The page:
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Is it class legal to paint a Laser?

Migrec

New Member
Hi, I got a laser from 80 and it needs paint but I wanted to ask those who know about this first...
Is it class legal to paint the laser? it will be a "two component" color/varnish (no idea of what it's called in english)
I've also read somewhere that it is class legal as long as it doesn't make it "faster" but how am I supposed to know if it's a better paint? :confused:
 

LaLi

Well-Known Member
Class rule 11:
  1. Waxing, polishing and fine wet and dry sanding of the hull is permitted, provided the intention and effect is to polish the hull only. Polishing/sanding shall not be used to remove mould imperfections.
  2. Sanding and refinishing of the hull with the intention or effect to lighten the hull or improve the performance, finish, materials or shape beyond the original is not permitted.
Just sand and polish it. Forget the paint.

I see you posted the same question last summer, have you tried to do something to your boat between now and then?

I varje fall trevligt att se andra nordbor här ;)
 

Migrec

New Member
Nämen hej! trodde inte det fanns någon annan svensk här :)
However, I had thought of applying the paint on the existing one. Don't know if I really get that rule, I mean applying paint wouldnt change the structure of the hull nor make it "lighter" or "faster".
But about forgetting to paint it is really hard, it's so yellow and so ugly too :(
Thank you for your help anyway :)
 

laserxd

Member
painting over will actually add weight, so you're safe.

Have you though about spraying it with gelcoat? It might actually be cheaper than a two part paint, it will look like a brand new laser when you're done...
 

LaLi

Well-Known Member
If you haven't tried it yet, you might want to try sanding a small area and see how it turns out. Like a 20 x 20 cm patch between the bailer and the transom - if the result looks awful no one sees it.

I agree that the class rule is a bit open to interpretation, but I think the key words are "intention" and "improve... beyond the original". I would say that with a 35-year-old boat you're pretty safe.

Svensk är jag inte, men några finlandssvenska rötter har jag, och bor i en tvåspråkig stad :cool:
 

Migrec

New Member
Thank you for your answers... I'll try my way to get it good looking carefully :)

Aha okej, ursäkta mig. Men det var trevligt att träffas LaLi, jag har alltid haft för mig att finlandssvenskar är väldigt trevliga, dessutom har ni det häftigaste uttalet också :D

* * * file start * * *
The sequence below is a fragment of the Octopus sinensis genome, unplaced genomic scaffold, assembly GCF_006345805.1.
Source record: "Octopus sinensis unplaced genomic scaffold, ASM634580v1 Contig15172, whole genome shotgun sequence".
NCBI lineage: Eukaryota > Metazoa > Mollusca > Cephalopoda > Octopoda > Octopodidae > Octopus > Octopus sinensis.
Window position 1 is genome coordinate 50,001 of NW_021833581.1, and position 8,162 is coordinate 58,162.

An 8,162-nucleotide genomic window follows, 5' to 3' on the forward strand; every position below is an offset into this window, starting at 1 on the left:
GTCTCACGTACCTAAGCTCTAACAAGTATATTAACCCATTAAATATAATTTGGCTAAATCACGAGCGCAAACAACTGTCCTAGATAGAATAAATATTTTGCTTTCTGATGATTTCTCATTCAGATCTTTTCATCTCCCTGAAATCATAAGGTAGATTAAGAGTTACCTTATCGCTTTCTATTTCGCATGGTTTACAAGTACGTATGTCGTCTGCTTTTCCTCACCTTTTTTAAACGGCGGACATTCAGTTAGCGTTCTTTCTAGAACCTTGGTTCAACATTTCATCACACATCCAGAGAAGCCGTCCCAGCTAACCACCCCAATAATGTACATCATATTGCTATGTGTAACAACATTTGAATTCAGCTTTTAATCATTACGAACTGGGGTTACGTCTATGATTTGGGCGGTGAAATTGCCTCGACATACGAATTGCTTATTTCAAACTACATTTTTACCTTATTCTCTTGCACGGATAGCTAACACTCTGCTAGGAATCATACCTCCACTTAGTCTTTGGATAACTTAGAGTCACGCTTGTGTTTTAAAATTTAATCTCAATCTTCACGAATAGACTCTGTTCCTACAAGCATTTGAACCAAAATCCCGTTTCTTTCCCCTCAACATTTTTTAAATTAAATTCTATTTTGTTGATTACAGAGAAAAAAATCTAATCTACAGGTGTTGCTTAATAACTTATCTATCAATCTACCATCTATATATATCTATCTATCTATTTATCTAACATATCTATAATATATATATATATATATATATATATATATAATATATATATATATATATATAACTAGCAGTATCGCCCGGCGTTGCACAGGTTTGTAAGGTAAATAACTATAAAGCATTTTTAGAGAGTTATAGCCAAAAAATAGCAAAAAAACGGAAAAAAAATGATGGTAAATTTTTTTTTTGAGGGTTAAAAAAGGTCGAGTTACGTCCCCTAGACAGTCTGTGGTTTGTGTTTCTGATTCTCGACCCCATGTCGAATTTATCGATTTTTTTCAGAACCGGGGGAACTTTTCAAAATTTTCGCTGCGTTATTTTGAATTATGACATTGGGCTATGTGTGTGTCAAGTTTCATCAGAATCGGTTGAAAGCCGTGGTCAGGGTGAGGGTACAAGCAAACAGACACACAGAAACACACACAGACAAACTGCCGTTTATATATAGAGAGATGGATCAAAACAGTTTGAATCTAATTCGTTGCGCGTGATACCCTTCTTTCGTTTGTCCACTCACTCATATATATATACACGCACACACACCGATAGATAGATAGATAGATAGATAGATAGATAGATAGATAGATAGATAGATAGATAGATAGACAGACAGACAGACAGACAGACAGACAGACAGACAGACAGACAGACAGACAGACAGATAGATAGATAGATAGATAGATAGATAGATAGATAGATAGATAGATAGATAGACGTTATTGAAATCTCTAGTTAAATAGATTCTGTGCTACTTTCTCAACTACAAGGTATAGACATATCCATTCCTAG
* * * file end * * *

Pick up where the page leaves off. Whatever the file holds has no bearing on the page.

lb_laser

New Member
Few people race with 35 year old boats so the class rules likely do not apply. Do you plan to race it?
 

AlanD

Former ISAF Laser Measurer
Few people race with 35 year old boats so the class rules likely do not apply. Do you plan to race it?
Incorrect, the class rules apply equally whether it's an old boat or the latest boat off the production line.

Further, turn up with an old boat which has been done up, to a regatta and you're more likely to draw the measurer's attention. As a former measurer's the question I always thought to myself about an old boat at a major regatta is how have they cheated that the would want to use an old boat.

If all you are doing is sanding the gel coat to polish it, you probably do not need to go coarser than 1200 grit. If repainting the boat, it can't end up being lighter than when you started sanding the boat. If you try to fair in the venturi, around the mast base, centreboard case, transom lip or any where else, you are breaking the class rules. You can't apply any of the new coatings that improve water flow. The question you always need to ask is "why do I want to do something to a laser or any of it's equipment" if the answer is ever "to go faster" then the class rules say that is illegal, if it is "to improve it" it is likely to be illegal.
 

LaLi

Well-Known Member
lb_laser, can you read the title of this thread? Would he be asking if it didn't matter?
 

AlanD

Former ISAF Laser Measurer
Yes, because the owner of the boat might one day sell the boat to someone that does want to race it, only to latter have the boat rejected because it's illegal.